How to Create a Realistic Budget in Six Easy Steps

Budgeting might be easier than you think. You don’t need to be an accountant to figure out where you can cut back on your spending. You don’t need to pay anyone to do it for you, either.  Really, all you need is a pen or pencil, a few sheets of paper, and some time to really think about where your money is going and what monthly expenses are really important to you.

Don’t get caught up in focusing on financial emergencies. If you want to be prepared, read more about how to start a three to five month emergency fund. This exercise is to help you tackle your monthly expenses and find out where you are comfortable, financially speaking.

Step One: Figure Out Your Monthly Income

To get started, add up your monthly income. Include all the ways you make money in a given month. Do you have a second job or get help from your parents? Include that. If you’re a student, maybe you rely on a reimbursement check and divide it monthly for your expenses. For this exercise, pool together any post-tax income you have. If you make $1,000 (after taxes) per month at your job, get $500 per month in help from your parents, and have $200 per month from your reimbursement check, or other source of income, then your total monthly income is $1,700. Write that number down.

Step Two: Put Your Monthly Expenses into Buckets

Don’t literally put your money into a bucket, but list your expenses on a piece of paper in four categories. What are you paying money for, and how much does it cost? That’s what you’ll want to write down in the following categories:

Necessity bucket: What are you spending money on that you need, or at least think you need? For starters, you probably pay for housing (rent, mortgage and insurance), food (groceries), basic utilities (electric, water, trash, natural gas), household supplies (toilet paper, dog food, toothpaste, etc.), transportation (car payment, insurance, gas, bus fare, etc.) and communication (phone bill, internet). These may not be all of your necessities, and some may not be necessities, but it will at least get you thinking about what you need on a month-to-month basis.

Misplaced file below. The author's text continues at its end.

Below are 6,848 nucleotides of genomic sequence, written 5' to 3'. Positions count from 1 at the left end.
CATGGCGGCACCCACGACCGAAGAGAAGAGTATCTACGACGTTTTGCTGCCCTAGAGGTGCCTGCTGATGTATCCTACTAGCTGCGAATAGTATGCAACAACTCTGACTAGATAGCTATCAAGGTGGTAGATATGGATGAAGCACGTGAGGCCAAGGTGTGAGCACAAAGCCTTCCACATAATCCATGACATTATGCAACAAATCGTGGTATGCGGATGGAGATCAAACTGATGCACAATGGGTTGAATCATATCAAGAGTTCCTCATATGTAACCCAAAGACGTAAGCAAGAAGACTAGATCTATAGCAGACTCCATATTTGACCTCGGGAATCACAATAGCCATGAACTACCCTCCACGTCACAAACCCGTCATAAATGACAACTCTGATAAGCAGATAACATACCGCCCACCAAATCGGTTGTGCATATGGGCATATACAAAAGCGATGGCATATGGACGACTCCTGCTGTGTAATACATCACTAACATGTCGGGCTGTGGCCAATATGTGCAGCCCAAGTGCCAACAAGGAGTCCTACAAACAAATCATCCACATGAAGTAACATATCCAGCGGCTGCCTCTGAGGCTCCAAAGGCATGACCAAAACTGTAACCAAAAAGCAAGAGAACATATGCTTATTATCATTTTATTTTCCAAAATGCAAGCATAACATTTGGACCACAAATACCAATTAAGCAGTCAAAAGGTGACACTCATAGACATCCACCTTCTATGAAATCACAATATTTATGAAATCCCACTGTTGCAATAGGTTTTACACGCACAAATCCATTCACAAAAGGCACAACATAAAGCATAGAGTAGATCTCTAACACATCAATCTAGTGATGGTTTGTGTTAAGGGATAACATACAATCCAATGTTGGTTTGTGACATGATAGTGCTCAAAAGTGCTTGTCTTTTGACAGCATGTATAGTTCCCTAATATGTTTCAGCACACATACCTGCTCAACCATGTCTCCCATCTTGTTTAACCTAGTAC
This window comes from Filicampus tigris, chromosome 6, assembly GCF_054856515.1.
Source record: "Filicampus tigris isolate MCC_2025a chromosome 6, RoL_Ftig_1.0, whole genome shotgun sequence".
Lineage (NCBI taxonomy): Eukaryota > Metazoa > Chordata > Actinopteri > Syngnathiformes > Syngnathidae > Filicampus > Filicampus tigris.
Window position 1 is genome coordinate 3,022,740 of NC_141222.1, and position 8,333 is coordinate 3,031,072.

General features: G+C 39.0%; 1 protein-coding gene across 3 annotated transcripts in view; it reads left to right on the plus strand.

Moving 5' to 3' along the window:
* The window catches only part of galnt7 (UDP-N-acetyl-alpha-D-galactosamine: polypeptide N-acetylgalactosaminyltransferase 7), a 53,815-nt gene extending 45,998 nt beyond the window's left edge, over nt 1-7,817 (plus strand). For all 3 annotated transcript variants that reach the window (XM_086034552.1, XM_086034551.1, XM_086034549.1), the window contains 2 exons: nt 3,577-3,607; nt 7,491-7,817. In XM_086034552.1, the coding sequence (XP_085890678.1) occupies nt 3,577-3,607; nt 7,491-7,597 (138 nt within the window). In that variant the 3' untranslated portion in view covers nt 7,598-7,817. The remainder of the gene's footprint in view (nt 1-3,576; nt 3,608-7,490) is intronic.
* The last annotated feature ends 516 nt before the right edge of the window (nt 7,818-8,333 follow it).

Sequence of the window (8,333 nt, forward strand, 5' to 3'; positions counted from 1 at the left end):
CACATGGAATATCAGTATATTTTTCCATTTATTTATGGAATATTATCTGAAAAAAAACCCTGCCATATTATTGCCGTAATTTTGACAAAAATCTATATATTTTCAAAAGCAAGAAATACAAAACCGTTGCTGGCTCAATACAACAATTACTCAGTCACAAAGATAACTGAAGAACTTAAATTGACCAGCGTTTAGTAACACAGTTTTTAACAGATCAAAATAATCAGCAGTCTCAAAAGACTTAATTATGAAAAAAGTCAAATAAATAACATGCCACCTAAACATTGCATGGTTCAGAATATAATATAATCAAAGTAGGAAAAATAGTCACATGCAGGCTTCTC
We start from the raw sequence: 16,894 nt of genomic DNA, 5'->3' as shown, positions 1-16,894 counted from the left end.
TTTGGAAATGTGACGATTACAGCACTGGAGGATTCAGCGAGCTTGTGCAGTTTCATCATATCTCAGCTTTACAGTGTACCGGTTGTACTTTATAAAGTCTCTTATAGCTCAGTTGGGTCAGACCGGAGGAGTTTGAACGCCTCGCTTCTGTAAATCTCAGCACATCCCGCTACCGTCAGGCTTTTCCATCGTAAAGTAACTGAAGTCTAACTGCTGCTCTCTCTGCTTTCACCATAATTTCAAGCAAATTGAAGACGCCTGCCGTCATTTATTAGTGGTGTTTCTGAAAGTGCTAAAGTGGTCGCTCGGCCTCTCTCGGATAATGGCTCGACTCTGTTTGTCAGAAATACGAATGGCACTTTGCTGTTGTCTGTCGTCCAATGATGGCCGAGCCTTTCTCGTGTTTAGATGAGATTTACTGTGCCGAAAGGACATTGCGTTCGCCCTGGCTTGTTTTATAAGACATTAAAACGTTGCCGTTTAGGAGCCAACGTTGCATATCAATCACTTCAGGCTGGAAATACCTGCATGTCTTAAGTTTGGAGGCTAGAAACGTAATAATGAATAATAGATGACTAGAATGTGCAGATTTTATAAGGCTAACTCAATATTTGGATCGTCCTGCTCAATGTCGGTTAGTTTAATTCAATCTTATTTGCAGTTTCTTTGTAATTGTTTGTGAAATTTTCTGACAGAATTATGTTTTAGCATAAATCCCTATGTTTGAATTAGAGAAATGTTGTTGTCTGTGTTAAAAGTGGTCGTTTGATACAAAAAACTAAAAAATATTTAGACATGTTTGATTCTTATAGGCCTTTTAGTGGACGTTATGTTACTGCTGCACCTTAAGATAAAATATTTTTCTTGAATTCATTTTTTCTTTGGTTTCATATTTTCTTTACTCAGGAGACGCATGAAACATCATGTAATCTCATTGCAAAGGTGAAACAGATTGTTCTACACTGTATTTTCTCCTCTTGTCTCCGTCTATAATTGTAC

Debt Bucket: In what should be relatively easy, include your debt that’s not your monthly housing payment or car payment. This includes student loan payments, personal loans or credit card debt.

Lifestyle Bucket: Next, write down the things you enjoy and spend on monthly, but could get rid of relatively easily if you had to. This should largely include categories of the entertainment variety and those more consistent with your lifestyle choices. This layer probably includes cable, streaming services for music or movies, dining out, your gym membership, memberships in certain clubs and magazine subscriptions. If you’re stuck in a contract with any of these, consider adding the expenses to the debt category for now, and figure out when your contract ends and when it can be taken out of your budget.

Luxury Bucket: Finally, what do you spend money on that you absolutely don’t need. These might be the things you really think hard about purchasing when you’re at the store or browsing the internet. Maybe when you have $100 left from your paycheck and you buy something such as expensive make-up, video games, fancy clothes or electronics. To be honest, these are the things you’re wasting your money on. That’s not to say you can’t buy nice things, but if you’re trying to free up your budget, this category should include the things that are easiest to get rid of.

Step Three: Do the Math